In 2012, Riot Fest is somewhat of an anachronism in Chicago. In a festival season absolutely dominated by EDM gatherings and events, Riot Fest keeps the focus on the punk and rock side of things, with nary a turntable or Serato-fueled MacBook in sight. The end result is a feel good affair that can’t help but feel a bit dated, like the encore of a past movement in the current era of laptop DJs.
It’s telling that many of the acts at Riot Fest were veteran talent. One has to wonder if newer, younger, Warped-ready acts would’ve drawn enough bodies to fill up Humboldt Park. Instead, the weekend’s roster included sure-thing draws for the modern aging punk, including cross-decade Chicago staples (Alkaline Trio), emo-era reuniters (The Promise Ring), and genre legends (Iggy Pop).
Perhaps most indicative of the power of nostalgia was the inclusion of Andrew W.K., whose career has seemingly been revived almost entirely off the power of a one-note novelty Twitter account. The spastic frontman, dressed head-to-toe in his trademark white get-up, headed up a set that drew heavily from his 2001 debut, I Get Wet. That his set’s biggest hits were over a decade old did little to diminish the crowd’s enthusiasm for the Wayne’s World episode made flesh, however. Instead, W.K. charged, leapt, and thrashed through cuts like “It’s Time To Party,” “She Is Beautiful,” and of course, the song that started it all, “Party Hard.” Though the frontman’s vocals came off a bit flat throughout the set, neither W.K. nor his crowd seemed to care at all, with “I Get Wet” proving especially frenzied and celebratory.
Much more earnest, meanwhile, was The Gaslight Anthem, who provided a nostalgia-laden performance haunted by lyrics about Friday nights and radios. Subdued fare like the mournful “The Queen Of Lower Chelsea” balanced more uptempo offerings like “Great Expectations” and the title track from the band’s 2008 breakthrough, The ’59 Sound. Throughout, the group’s set perfectly encapsulated their vintage Americana garage-punk sound and aesthetic. Less expected, meanwhile, was their straightforward cover of Nirvana’s “Sliver.”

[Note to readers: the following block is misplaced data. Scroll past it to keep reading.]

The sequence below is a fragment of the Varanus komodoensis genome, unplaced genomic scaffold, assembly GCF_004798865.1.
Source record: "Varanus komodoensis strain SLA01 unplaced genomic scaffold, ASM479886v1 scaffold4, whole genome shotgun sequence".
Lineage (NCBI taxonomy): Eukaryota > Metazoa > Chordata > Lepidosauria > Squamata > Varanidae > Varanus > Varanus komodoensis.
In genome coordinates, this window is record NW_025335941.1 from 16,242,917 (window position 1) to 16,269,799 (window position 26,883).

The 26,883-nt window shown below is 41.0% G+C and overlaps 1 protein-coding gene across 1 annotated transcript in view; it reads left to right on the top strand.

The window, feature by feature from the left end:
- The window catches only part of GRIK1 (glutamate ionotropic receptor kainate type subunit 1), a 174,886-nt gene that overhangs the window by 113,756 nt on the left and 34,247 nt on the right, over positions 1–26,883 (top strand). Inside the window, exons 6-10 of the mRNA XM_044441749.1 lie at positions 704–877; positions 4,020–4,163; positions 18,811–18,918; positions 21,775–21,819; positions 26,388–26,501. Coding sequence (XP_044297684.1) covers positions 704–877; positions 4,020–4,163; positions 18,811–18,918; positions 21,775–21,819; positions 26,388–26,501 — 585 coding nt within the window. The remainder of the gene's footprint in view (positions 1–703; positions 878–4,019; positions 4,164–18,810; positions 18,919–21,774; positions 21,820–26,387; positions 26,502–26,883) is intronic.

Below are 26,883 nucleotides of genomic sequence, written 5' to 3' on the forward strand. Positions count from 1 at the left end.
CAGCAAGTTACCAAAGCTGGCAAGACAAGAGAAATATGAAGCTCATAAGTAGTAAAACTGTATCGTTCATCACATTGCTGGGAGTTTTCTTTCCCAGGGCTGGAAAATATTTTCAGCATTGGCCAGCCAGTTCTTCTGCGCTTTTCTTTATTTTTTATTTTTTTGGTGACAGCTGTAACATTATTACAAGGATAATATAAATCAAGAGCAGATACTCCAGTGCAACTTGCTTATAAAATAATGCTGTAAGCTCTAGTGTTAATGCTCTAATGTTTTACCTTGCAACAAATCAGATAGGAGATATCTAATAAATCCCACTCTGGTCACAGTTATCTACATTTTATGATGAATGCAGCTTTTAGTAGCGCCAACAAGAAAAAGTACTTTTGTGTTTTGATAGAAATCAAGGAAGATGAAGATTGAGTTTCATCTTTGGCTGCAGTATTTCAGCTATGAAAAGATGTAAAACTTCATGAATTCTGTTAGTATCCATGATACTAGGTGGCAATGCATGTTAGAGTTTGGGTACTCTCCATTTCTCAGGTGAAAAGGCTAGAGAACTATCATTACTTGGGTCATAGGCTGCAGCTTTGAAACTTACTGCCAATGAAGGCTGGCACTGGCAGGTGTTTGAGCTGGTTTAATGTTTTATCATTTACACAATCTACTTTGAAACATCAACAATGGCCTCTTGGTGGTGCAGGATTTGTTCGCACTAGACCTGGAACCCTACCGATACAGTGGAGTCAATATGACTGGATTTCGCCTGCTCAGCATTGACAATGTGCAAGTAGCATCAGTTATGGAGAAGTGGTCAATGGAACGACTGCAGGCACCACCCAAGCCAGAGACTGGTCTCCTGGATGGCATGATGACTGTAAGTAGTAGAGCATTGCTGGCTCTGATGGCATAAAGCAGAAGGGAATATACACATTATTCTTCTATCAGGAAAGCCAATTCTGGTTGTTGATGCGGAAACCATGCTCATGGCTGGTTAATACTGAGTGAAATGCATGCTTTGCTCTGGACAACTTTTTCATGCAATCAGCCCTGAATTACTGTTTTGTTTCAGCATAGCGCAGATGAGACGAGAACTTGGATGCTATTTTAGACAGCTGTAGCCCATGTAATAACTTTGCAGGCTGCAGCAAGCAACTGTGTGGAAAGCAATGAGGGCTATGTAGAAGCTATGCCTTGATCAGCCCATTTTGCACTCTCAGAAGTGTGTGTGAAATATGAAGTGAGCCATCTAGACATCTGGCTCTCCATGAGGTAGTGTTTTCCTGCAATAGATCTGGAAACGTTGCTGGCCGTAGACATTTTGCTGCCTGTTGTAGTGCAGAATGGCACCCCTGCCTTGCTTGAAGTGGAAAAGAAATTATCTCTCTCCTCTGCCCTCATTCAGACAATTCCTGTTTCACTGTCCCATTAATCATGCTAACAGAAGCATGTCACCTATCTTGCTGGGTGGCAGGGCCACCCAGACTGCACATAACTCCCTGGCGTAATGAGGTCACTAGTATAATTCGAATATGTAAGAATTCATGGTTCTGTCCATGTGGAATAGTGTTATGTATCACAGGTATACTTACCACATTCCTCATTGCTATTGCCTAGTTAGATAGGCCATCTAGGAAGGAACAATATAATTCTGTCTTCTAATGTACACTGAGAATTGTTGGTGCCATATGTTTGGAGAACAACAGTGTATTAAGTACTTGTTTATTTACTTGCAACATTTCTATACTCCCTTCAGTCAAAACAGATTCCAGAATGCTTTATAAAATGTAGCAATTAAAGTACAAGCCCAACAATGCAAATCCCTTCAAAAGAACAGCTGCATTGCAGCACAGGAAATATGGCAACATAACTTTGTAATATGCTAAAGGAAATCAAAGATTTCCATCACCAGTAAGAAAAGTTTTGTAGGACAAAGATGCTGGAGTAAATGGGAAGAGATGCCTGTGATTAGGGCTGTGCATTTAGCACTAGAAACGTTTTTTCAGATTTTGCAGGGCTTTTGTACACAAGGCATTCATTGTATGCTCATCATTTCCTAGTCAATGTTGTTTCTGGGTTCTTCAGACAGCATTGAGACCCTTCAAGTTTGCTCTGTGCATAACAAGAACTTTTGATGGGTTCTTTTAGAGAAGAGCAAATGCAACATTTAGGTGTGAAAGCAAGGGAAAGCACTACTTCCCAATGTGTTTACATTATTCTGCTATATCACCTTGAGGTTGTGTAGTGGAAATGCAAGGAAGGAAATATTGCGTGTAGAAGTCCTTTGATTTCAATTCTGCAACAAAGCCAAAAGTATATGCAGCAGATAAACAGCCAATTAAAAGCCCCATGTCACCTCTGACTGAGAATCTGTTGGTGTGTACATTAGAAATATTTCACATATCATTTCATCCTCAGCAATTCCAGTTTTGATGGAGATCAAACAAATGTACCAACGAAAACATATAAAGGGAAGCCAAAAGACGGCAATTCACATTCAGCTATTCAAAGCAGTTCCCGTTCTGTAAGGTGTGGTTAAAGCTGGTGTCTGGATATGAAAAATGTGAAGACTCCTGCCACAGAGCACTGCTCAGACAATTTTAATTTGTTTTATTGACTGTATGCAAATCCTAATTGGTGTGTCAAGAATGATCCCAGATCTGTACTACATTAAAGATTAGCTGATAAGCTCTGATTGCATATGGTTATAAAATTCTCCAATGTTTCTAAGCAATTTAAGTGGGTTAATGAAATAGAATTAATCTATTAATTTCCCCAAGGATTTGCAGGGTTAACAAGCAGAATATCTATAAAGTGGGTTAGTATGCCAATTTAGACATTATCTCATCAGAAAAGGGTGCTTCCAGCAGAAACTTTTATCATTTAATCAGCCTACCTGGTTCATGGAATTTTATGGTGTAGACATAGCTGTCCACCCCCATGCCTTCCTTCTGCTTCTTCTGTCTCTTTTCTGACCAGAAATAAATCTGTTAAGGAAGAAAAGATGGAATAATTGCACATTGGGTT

On the more cinematic side, Coheed And Cambria’s early evening Saturday set fused the band’s epic ambitions with their more melodic sensibilities. For every tumultuous “No World For Tomorrow” and the war-ready “In Keeping Secrets Of Silent Earth: 3,” the hooky “The Suffering” and the brat pop of “Blood Red Summer” kept the set breezy and, most importantly, fun. With less of the band’s slogging, proggy material and more of their earlier lean cuts, Coheed kept the crowd engaged and energized. And with a crushing rendition of “Welcome Home” to close their set, the band left the stage with nothing less than a full-on battle call.
Similarly playing with everything they had was Chicago’s White Mystery, who owned a mid-afternoon performance on Sunday at the Rebel stage. The brother-sister team of Alex and Francis White charged through their set like they were headlining the festival, with all the thrash and cacophony to rival any four-man band at the event. From the blues/punk swagger of “Birthday” to the garage fuzz of “Blood & Venom,” the sibling pair displayed a raw hunger that kept their set authentic and enjoyable.
It’s too bad the same couldn’t be said of fellow hometown heroes Alkaline Trio. The local punk legends turned in a lukewarm set that rarely caught on with the crowd and somehow never locked in what should have been a sure thing. Instead, classic cuts like “Cringe” inspired half-hearted sing-alongs. It certainly didn’t help matters that a poor vocal mix plagued the set, especially for the drowned-out Dan Andriano. Despite the band’s hometown legacy, Alkaline’s performance simply lacked enough passion or intensity to make any real impact.
Thankfully, Saturday headliners Rise Against represented the Windy City and damn near burnt down the house with an intense and celebratory homecoming. From opener “Help Is On The Way” on, the band’s performance carried a dire urgency that never let up. “Ready To Fall,” off 2006’s The Sufferer & The Witness, brought with it breakdown bluster and heavy thrash, while Revolutions Per Minute standout “Like The Angel” proved an old-school highlight. Elsewhere, the much more recent “Satellite” and 2004’s “Give It All,” kept the set fast and frenetic. And a pause in closer “Savior” before the crush of frontman Tim McIlrath belting out “1,000 miles away!” kept the energy on an upward trajectory through the act’s final moments onstage.
In a weekend of nostalgia indulgence and playing like the stakes aren’t what they used to be, Rise Against closed out night one of Riot Fest as if guitars aren’t fighting a losing battle. Along the way, they made a case for real, live rock ‘n’ roll in an age of laptops and indifference. It’s not a moment too soon.
— Jaime de’Medici
More pics! (All photos by Timothy Hiatt).
About the Author: